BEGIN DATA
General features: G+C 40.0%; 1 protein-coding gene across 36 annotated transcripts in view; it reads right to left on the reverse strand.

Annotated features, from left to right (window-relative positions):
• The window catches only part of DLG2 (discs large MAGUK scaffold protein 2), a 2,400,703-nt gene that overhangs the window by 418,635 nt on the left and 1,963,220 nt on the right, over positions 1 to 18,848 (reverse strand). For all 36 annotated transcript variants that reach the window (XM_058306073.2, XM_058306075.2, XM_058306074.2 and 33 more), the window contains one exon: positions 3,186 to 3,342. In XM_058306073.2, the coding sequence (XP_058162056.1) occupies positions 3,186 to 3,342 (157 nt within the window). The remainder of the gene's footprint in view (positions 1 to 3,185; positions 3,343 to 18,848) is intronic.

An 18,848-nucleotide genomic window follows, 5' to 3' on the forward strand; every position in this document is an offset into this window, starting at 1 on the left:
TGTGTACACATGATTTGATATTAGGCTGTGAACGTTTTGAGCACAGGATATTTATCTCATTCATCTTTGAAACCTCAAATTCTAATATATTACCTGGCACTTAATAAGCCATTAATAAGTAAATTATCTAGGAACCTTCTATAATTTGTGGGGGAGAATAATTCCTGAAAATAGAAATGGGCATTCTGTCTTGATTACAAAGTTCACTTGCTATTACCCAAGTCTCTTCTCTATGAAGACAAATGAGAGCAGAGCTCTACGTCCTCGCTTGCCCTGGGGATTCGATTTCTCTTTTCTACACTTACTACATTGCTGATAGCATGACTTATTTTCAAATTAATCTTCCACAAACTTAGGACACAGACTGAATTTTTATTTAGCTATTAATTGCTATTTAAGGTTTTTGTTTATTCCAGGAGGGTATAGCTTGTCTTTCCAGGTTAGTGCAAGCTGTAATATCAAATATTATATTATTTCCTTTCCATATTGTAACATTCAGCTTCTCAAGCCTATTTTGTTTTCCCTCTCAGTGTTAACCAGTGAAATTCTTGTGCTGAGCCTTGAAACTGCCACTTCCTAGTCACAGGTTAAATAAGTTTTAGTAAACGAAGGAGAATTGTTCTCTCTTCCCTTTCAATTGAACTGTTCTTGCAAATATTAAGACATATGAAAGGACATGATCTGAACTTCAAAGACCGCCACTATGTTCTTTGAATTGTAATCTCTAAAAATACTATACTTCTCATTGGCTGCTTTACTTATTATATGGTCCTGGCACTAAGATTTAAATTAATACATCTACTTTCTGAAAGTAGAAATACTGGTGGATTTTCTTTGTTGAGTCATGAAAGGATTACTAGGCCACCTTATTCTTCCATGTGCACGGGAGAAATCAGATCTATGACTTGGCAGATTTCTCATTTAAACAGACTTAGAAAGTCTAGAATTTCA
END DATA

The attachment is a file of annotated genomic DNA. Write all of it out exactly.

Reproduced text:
General features: G+C 40.0%; 1 protein-coding gene across 36 annotated transcripts in view; it reads right to left on the reverse strand.

Annotated features, from left to right (window-relative positions):
• The window catches only part of DLG2 (discs large MAGUK scaffold protein 2), a 2,400,703-nt gene that overhangs the window by 418,635 nt on the left and 1,963,220 nt on the right, over positions 1 to 18,848 (reverse strand). For all 36 annotated transcript variants that reach the window (XM_058306073.2, XM_058306075.2, XM_058306074.2 and 33 more), the window contains one exon: positions 3,186 to 3,342. In XM_058306073.2, the coding sequence (XP_058162056.1) occupies positions 3,186 to 3,342 (157 nt within the window). The remainder of the gene's footprint in view (positions 1 to 3,185; positions 3,343 to 18,848) is intronic.

An 18,848-nucleotide genomic window follows, 5' to 3' on the forward strand; every position in this document is an offset into this window, starting at 1 on the left:
TGTGTACACATGATTTGATATTAGGCTGTGAACGTTTTGAGCACAGGATATTTATCTCATTCATCTTTGAAACCTCAAATTCTAATATATTACCTGGCACTTAATAAGCCATTAATAAGTAAATTATCTAGGAACCTTCTATAATTTGTGGGGGAGAATAATTCCTGAAAATAGAAATGGGCATTCTGTCTTGATTACAAAGTTCACTTGCTATTACCCAAGTCTCTTCTCTATGAAGACAAATGAGAGCAGAGCTCTACGTCCTCGCTTGCCCTGGGGATTCGATTTCTCTTTTCTACACTTACTACATTGCTGATAGCATGACTTATTTTCAAATTAATCTTCCACAAACTTAGGACACAGACTGAATTTTTATTTAGCTATTAATTGCTATTTAAGGTTTTTGTTTATTCCAGGAGGGTATAGCTTGTCTTTCCAGGTTAGTGCAAGCTGTAATATCAAATATTATATTATTTCCTTTCCATATTGTAACATTCAGCTTCTCAAGCCTATTTTGTTTTCCCTCTCAGTGTTAACCAGTGAAATTCTTGTGCTGAGCCTTGAAACTGCCACTTCCTAGTCACAGGTTAAATAAGTTTTAGTAAACGAAGGAGAATTGTTCTCTCTTCCCTTTCAATTGAACTGTTCTTGCAAATATTAAGACATATGAAAGGACATGATCTGAACTTCAAAGACCGCCACTATGTTCTTTGAATTGTAATCTCTAAAAATACTATACTTCTCATTGGCTGCTTTACTTATTATATGGTCCTGGCACTAAGATTTAAATTAATACATCTACTTTCTGAAAGTAGAAATACTGGTGGATTTTCTTTGTTGAGTCATGAAAGGATTACTAGGCCACCTTATTCTTCCATGTGCACGGGAGAAATCAGATCTATGACTTGGCAGATTTCTCATTTAAACAGACTTAGAAAGTCTAGAATTTCA